In light of the recent massive toy recalls by Mattel, Disney has announced they will begin conducting separate tests on many of their character merchandise items, some already on store shelves, to verify they are meeting safety standards. Mattel and other toy manufacturers will be officially notified of Disney's plans on Monday.
The New York Times reports:
Disney’s plan represents a significant shift in the toy business. Traditionally, these companies have licensed their characters to toy companies, deposited their royalty checks and left quality control up to the manufacturers. Indeed, the toymakers are usually held liable legally for harm caused by the toys they make.
Separately, Toys “R” Us, the nation’s largest toy retailer, has notified manufacturers that it, too, no longer feels that their tests are enough. Starting this week, engineers hired by the company will regularly visit random Toys “R” Us stores, fill their carts with branded toys and take them to independent labs for testing.Still, Disney and other marketers are clearly becoming concerned that their brands will be harmed in the long run if they do not intervene. Other marketers like Sesame Workshop also say they intend to test products independently. Nickelodeon, which licenses popular characters like Dora the Explorer and Diego to Mattel and other companies, decided to start its own double-testing program in July in response to the recall of Thomas & Friend toys made by the RC2 Corporation.
Retailers and toymakers fear that the recalls could put a cloud of suspicion over the entire toy business just before the critical holiday shopping season. On Aug. 14, Mattel had to recall 436,000 small toy cars based on the character Sarge from the movie “Cars,” because they contained lead paint. The toys were pulled because they all had the same item number, a Target spokeswoman said, and they will stay off the shelves until October. Mattel recalled more than a half million more toys last week.Disney has been considering surprise visits to vendors — and subcontractors — in China, a step that Sesame Workshop has said that it would take, according to a company spokeswoman. But such visits would be difficult to time, Mr. Mooney of Disney said, adding that Disney did not have contractual rights to make surprise inspections for quality checks, a provision in the contract that Disney may want to renegotiate.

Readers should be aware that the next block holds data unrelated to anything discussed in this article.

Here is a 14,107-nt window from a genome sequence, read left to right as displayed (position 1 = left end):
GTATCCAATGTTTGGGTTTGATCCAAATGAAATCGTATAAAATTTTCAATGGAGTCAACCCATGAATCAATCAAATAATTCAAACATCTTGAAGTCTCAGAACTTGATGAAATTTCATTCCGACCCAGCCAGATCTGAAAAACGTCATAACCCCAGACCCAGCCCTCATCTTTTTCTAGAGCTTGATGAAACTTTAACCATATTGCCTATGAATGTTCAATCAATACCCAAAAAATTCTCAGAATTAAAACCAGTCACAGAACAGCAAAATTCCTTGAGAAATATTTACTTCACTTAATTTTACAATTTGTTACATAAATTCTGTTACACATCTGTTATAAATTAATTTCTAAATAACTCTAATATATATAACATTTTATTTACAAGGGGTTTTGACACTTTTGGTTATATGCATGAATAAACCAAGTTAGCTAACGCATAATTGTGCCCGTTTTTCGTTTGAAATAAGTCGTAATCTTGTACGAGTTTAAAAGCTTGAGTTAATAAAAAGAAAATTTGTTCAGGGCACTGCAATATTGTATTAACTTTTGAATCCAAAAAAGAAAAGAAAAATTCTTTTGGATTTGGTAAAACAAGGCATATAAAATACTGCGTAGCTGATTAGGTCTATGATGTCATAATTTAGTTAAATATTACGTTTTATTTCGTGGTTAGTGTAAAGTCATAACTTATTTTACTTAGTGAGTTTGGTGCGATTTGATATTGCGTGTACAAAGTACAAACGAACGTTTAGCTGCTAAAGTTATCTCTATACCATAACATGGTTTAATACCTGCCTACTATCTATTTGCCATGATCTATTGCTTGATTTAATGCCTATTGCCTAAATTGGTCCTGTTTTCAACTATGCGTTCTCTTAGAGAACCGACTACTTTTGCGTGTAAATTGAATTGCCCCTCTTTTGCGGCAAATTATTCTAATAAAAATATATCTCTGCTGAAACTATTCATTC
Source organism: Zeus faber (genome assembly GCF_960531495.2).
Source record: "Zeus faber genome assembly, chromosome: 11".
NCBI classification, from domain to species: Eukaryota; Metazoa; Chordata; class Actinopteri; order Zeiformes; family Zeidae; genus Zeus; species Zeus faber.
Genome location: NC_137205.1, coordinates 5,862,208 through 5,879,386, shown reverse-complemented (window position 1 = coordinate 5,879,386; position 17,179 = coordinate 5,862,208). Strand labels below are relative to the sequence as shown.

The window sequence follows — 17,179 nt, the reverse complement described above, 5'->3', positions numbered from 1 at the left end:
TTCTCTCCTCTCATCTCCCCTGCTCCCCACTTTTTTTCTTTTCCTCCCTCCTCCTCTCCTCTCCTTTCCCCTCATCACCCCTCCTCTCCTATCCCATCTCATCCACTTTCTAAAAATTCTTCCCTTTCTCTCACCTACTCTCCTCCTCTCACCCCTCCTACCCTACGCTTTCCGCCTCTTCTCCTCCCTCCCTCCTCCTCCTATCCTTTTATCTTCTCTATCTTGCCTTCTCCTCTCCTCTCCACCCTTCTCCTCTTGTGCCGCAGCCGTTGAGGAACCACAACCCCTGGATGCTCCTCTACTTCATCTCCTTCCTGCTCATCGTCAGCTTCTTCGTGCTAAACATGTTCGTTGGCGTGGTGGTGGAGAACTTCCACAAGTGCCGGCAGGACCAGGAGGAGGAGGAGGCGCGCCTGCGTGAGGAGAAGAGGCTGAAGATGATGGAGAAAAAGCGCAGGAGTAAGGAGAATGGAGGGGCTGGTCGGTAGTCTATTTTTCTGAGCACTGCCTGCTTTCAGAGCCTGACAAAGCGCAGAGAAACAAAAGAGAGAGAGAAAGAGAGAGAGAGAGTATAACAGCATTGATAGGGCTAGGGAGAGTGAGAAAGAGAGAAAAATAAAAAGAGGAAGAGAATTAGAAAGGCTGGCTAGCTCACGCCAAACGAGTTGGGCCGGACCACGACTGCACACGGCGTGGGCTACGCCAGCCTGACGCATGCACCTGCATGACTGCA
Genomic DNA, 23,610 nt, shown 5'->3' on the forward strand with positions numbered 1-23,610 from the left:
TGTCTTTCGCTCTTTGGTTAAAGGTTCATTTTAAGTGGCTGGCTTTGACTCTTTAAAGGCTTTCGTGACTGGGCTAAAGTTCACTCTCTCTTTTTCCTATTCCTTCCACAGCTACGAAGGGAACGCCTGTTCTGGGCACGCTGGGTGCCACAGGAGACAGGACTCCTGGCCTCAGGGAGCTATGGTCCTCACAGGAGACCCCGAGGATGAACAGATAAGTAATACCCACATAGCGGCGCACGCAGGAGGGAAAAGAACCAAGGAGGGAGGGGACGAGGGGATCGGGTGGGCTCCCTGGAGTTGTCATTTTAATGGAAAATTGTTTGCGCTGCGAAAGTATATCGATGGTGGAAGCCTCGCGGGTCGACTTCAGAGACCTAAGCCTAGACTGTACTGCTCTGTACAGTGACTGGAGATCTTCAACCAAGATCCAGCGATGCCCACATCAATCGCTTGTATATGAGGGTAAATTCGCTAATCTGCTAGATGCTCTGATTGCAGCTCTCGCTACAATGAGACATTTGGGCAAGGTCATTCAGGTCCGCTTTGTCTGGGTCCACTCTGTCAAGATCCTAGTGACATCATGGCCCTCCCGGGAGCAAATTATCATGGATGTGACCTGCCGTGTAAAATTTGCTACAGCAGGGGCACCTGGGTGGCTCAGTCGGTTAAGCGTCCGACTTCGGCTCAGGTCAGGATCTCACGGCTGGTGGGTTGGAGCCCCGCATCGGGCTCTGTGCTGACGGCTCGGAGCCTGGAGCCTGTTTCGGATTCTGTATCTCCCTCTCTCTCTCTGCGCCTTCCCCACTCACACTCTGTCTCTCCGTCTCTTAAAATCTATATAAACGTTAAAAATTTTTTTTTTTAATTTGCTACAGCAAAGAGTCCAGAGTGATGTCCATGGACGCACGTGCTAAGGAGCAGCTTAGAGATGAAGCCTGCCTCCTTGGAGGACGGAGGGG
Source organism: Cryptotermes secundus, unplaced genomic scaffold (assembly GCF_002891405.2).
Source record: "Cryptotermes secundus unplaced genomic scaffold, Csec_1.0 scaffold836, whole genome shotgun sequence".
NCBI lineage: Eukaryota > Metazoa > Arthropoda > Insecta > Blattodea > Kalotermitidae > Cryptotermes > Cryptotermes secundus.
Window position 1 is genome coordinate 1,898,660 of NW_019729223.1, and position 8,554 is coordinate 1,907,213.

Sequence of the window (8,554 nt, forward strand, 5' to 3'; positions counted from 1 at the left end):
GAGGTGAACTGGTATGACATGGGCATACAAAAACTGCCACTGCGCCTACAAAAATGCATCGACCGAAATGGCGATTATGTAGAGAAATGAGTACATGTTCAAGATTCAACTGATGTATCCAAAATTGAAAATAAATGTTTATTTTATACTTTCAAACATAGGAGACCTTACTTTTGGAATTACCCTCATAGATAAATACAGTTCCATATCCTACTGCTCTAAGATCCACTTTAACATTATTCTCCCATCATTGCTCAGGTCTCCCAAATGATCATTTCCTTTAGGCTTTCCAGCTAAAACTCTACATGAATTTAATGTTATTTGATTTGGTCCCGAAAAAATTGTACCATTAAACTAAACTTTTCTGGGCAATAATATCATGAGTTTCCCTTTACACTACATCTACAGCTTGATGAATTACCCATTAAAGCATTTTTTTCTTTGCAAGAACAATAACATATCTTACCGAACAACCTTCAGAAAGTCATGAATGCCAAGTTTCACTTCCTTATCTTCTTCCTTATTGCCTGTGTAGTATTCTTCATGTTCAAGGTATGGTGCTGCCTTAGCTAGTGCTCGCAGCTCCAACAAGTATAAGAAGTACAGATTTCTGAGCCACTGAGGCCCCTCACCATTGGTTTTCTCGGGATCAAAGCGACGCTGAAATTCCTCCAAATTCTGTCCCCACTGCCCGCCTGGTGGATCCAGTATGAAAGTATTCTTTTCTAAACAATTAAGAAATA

Disney executives began floating the idea of double-checking the work of toymakers after the first Mattel recall of Fisher-Price toys on Aug. 2. Serious discussions began on Aug. 14, the day of the Sarge recall. Robert A. Iger, Disney’s chief executive, was told of the plan on Thursday after the company’s general counsel signed off on it.Source: The New York TimesIn private, Mattel executives have been trying to assuage the concerns of their business partners. The night before the recall of a toy based on the Pixar movie “Cars,” Tim Kilpin, a Mattel vice president, called John Lasseter, the chief creative officer of Pixar and Disney Animation Studios and the creator of the movie “Cars.”
Mr. Lasseter questioned Mr. Kilpin about the source of the lead paint on the roof and tires of 436,000 toy cars based on his character Sarge. “Never let our consumers down,” he told Mr. Kilpin.